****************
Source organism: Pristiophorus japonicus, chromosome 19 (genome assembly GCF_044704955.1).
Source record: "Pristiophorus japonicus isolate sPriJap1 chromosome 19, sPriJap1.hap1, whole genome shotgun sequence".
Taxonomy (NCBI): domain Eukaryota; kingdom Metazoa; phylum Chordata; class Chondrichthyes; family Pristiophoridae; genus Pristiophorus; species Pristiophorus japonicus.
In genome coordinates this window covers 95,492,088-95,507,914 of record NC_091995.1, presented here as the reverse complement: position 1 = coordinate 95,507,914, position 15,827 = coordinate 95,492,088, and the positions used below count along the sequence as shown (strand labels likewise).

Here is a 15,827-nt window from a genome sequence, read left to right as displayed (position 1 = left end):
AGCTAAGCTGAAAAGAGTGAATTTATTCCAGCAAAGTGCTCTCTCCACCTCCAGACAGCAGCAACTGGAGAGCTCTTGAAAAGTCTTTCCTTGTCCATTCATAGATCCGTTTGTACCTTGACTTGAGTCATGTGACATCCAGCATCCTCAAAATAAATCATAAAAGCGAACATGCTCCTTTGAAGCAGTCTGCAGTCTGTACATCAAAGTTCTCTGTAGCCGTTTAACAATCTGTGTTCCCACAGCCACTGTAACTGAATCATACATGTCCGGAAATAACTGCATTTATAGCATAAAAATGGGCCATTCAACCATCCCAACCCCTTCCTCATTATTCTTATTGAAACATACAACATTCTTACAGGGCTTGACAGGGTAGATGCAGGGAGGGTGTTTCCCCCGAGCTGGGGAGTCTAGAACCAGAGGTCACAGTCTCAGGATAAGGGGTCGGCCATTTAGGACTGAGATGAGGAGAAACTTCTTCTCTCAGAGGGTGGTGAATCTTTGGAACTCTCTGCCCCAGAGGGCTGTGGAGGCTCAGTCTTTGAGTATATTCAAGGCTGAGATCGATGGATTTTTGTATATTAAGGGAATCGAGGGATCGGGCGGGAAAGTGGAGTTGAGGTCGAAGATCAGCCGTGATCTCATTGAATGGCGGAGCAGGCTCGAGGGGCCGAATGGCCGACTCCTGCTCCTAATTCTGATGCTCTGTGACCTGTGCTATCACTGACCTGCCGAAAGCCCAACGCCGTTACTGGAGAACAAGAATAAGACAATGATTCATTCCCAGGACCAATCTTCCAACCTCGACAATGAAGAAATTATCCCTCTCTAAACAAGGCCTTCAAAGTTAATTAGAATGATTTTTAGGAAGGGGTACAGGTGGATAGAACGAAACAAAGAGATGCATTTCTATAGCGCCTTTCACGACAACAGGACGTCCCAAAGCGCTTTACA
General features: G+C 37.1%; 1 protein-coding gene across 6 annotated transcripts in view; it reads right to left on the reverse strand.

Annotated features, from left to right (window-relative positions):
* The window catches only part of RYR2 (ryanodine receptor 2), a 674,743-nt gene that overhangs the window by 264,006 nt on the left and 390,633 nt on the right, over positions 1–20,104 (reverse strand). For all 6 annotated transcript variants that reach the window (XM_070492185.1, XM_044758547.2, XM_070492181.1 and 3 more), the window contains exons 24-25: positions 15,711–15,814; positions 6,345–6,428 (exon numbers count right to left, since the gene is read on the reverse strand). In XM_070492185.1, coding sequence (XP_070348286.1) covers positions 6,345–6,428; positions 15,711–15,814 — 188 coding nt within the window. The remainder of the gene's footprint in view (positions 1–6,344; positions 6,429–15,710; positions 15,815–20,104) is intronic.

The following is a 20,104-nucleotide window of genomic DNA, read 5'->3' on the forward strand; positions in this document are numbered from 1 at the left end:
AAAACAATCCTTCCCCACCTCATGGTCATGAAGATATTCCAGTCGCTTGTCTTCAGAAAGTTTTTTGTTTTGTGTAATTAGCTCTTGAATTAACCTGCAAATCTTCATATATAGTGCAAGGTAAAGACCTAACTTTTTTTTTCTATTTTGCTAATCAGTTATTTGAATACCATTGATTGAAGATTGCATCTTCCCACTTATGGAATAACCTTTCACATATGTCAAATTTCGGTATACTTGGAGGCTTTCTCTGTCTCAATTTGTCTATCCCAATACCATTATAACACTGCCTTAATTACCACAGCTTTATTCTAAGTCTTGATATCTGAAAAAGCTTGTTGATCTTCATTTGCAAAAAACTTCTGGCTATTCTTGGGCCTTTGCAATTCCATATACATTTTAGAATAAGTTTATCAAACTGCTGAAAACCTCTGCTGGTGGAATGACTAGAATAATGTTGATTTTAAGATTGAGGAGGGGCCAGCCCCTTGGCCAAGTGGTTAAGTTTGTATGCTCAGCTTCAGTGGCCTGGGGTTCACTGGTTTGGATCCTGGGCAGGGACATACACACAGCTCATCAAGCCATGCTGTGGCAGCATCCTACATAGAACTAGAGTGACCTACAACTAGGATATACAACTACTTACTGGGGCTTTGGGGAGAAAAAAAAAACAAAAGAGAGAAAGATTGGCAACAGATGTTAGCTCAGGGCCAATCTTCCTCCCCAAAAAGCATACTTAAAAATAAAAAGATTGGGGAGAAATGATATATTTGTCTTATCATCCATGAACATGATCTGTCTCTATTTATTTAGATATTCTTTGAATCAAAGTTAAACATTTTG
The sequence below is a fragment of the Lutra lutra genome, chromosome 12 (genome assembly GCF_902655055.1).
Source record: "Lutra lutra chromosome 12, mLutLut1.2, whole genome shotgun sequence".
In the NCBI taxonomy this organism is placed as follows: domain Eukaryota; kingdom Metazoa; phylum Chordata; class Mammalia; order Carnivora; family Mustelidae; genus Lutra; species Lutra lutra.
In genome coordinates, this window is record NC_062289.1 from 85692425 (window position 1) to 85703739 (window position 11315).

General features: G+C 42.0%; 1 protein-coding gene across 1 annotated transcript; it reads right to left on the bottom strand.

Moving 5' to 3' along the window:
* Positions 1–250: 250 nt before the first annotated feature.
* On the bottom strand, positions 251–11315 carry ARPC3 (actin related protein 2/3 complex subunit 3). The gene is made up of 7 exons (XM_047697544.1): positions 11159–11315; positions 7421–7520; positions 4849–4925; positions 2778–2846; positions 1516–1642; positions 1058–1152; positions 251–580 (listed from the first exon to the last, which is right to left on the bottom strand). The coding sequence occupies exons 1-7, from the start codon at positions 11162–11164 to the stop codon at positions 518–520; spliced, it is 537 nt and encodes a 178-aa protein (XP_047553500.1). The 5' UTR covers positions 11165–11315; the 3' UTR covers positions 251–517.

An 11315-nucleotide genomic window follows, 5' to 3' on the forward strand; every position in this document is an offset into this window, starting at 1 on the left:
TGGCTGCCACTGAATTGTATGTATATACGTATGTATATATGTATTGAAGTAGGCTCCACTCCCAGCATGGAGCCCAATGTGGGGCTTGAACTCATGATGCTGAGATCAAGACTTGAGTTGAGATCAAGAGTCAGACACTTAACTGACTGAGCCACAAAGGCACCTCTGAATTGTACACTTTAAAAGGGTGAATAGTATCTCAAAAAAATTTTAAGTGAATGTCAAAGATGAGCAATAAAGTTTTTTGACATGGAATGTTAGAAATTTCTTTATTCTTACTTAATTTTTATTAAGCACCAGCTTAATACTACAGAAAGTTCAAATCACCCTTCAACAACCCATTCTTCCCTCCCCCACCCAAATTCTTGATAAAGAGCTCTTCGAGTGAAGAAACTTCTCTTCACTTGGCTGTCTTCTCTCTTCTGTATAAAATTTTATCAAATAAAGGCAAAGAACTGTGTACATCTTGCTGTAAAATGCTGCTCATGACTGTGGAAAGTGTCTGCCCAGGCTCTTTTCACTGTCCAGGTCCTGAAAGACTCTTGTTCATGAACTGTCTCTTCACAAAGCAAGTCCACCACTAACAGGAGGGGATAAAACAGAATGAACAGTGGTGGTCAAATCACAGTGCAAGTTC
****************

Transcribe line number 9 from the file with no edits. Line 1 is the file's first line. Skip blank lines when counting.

* The window catches only part of RYR2 (ryanodine receptor 2), a 674,743-nt gene that overhangs the window by 264,006 nt on the left and 390,633 nt on the right, over positions 1–20,104 (reverse strand). For all 6 annotated transcript variants that reach the window (XM_070492185.1, XM_044758547.2, XM_070492181.1 and 3 more), the window contains exons 24-25: positions 15,711–15,814; positions 6,345–6,428 (exon numbers count right to left, since the gene is read on the reverse strand). In XM_070492185.1, coding sequence (XP_070348286.1) covers positions 6,345–6,428; positions 15,711–15,814 — 188 coding nt within the window. The remainder of the gene's footprint in view (positions 1–6,344; positions 6,429–15,710; positions 15,815–20,104) is intronic.